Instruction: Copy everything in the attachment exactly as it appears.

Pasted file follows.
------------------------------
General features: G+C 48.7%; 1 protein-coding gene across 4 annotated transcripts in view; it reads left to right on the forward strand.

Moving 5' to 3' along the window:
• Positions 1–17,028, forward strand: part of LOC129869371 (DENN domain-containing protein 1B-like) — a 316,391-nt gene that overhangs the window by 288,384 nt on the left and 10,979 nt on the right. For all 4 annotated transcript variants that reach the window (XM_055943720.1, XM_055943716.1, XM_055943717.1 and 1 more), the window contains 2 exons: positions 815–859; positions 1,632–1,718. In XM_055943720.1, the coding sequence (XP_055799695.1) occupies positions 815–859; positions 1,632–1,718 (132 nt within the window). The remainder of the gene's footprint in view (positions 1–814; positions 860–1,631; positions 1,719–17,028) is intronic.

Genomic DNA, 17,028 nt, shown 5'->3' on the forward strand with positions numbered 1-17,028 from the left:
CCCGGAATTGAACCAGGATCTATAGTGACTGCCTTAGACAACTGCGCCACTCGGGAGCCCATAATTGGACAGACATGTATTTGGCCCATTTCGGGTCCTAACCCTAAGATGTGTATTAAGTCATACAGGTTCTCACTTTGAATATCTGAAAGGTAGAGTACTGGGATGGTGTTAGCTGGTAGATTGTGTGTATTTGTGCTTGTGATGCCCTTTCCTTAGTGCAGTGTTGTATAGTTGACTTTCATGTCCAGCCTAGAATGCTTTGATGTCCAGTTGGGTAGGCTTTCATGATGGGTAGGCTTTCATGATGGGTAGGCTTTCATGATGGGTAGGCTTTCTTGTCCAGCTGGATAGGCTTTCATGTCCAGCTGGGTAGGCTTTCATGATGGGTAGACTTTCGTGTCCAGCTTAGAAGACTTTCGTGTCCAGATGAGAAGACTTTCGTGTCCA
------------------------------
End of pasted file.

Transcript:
General features: G+C 48.7%; 1 protein-coding gene across 4 annotated transcripts in view; it reads left to right on the forward strand.

Moving 5' to 3' along the window:
• Positions 1–17,028, forward strand: part of LOC129869371 (DENN domain-containing protein 1B-like) — a 316,391-nt gene that overhangs the window by 288,384 nt on the left and 10,979 nt on the right. For all 4 annotated transcript variants that reach the window (XM_055943720.1, XM_055943716.1, XM_055943717.1 and 1 more), the window contains 2 exons: positions 815–859; positions 1,632–1,718. In XM_055943720.1, the coding sequence (XP_055799695.1) occupies positions 815–859; positions 1,632–1,718 (132 nt within the window). The remainder of the gene's footprint in view (positions 1–814; positions 860–1,631; positions 1,719–17,028) is intronic.

Genomic DNA, 17,028 nt, shown 5'->3' on the forward strand with positions numbered 1-17,028 from the left:
CCCGGAATTGAACCAGGATCTATAGTGACTGCCTTAGACAACTGCGCCACTCGGGAGCCCATAATTGGACAGACATGTATTTGGCCCATTTCGGGTCCTAACCCTAAGATGTGTATTAAGTCATACAGGTTCTCACTTTGAATATCTGAAAGGTAGAGTACTGGGATGGTGTTAGCTGGTAGATTGTGTGTATTTGTGCTTGTGATGCCCTTTCCTTAGTGCAGTGTTGTATAGTTGACTTTCATGTCCAGCCTAGAATGCTTTGATGTCCAGTTGGGTAGGCTTTCATGATGGGTAGGCTTTCATGATGGGTAGGCTTTCATGATGGGTAGGCTTTCTTGTCCAGCTGGATAGGCTTTCATGTCCAGCTGGGTAGGCTTTCATGATGGGTAGACTTTCGTGTCCAGCTTAGAAGACTTTCGTGTCCAGATGAGAAGACTTTCGTGTCCA